Title: The Immortalists
Author: Chloe Benjamin
Publisher: GP Putnam’s Sons
Hardcover: 352 pages
Summary: (taken from Goodreads)
If you were told the date of your death, how would it shape your present?
It’s 1969 in New York City’s Lower East Side, and word has spread of the arrival of a mystical woman, a traveling psychic who claims to be able to tell anyone the day they will die. The Gold children—four adolescents on the cusp of self-awareness—sneak out to hear their fortunes.
Their prophecies inform their next five decades. Golden-boy Simon escapes to the West Coast, searching for love in ’80s San Francisco; dreamy Klara becomes a Las Vegas magician, obsessed with blurring reality and fantasy; eldest son Daniel seeks security as an army doctor post-9/11, hoping to control fate; and bookish Varya throws herself into longevity research, where she tests the boundary between science and immortality.
*I received a free copy of this book from the publisher through Netgalley. This is an honest review.*
Overall Rating: 4 out of 5
I went back and forth so many times during The Immortalists as to whether or not I liked it, but after reading the thing as a whole, I can definitely say that I liked it, even if it took me a bit longer than usual to get into it. This was because I expected some sort of magical realism or realization of the idea of “immortal,” but aside from the fortune-telling, this never comes into play; The Immortalists is an non-magical contemporary that details the journeys of four siblings, each with varying different dreams and personalities. As children, they went to a fortune-teller to know the day that they would die, and it affects them each in different ways, but leads to the same outcome: the day of their foretold death.
This is a story about following your dreams, and the ways our dreams can lead us to a drastically different lifestyle than we ever imagined living. Along the way, it deals with issues like what we owe to our families, the hold that our families have over us, the role of love in our lives, and the lengths we go to to be “successful.”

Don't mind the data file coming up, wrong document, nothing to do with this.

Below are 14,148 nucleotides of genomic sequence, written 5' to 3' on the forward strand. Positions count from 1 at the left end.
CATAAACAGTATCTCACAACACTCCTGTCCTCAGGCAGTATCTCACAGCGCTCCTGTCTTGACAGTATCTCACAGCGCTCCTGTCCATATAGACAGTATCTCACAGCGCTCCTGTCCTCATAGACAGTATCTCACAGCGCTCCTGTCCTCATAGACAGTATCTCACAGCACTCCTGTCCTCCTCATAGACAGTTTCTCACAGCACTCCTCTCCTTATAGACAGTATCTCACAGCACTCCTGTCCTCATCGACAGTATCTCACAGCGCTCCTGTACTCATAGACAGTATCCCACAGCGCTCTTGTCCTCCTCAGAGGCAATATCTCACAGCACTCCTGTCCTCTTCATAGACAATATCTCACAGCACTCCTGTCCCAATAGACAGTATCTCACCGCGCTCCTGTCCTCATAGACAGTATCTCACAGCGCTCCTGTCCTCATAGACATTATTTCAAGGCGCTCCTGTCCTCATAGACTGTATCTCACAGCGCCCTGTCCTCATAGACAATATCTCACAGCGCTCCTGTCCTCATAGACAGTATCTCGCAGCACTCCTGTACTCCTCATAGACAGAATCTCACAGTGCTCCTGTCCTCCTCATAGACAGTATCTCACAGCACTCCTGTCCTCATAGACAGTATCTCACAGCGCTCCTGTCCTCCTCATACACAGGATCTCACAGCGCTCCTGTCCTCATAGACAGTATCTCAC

Overall, I found it to be an interesting novel that weaves the stories of the siblings together rather well, picking up where the previous sibling leaves off. Because of that, I felt some disconnect to the two later stories, because we meet them at such a later point in life. The stories of the first two siblings are much more vibrant because they’re at younger, more transitional periods in their lives when we meet them. I wish the author had at least attempted some coverage of the last two siblings’ earlier days, but oh well.
This wasn’t a terribly uplifting book — there’s a lot of death and sadness, but what I liked about it was how it wove together the relationships between the siblings and how their common link was their determination to fulfill their dreams and their tough journeys to get to where they were. Overall, this book is about life and how we live on in the face of death of others, and how the memories of our loved ones live on inside of us.
The writing is stellar, and while not all of the characters are particularly likeable, they are at least believable and complex. This is something you pick up when you’re in the mood for a bit of a rumination on our existence and what it means. It definitely gives you things to think about and reflect upon. I would recommend this for anyone looking for a more literary read.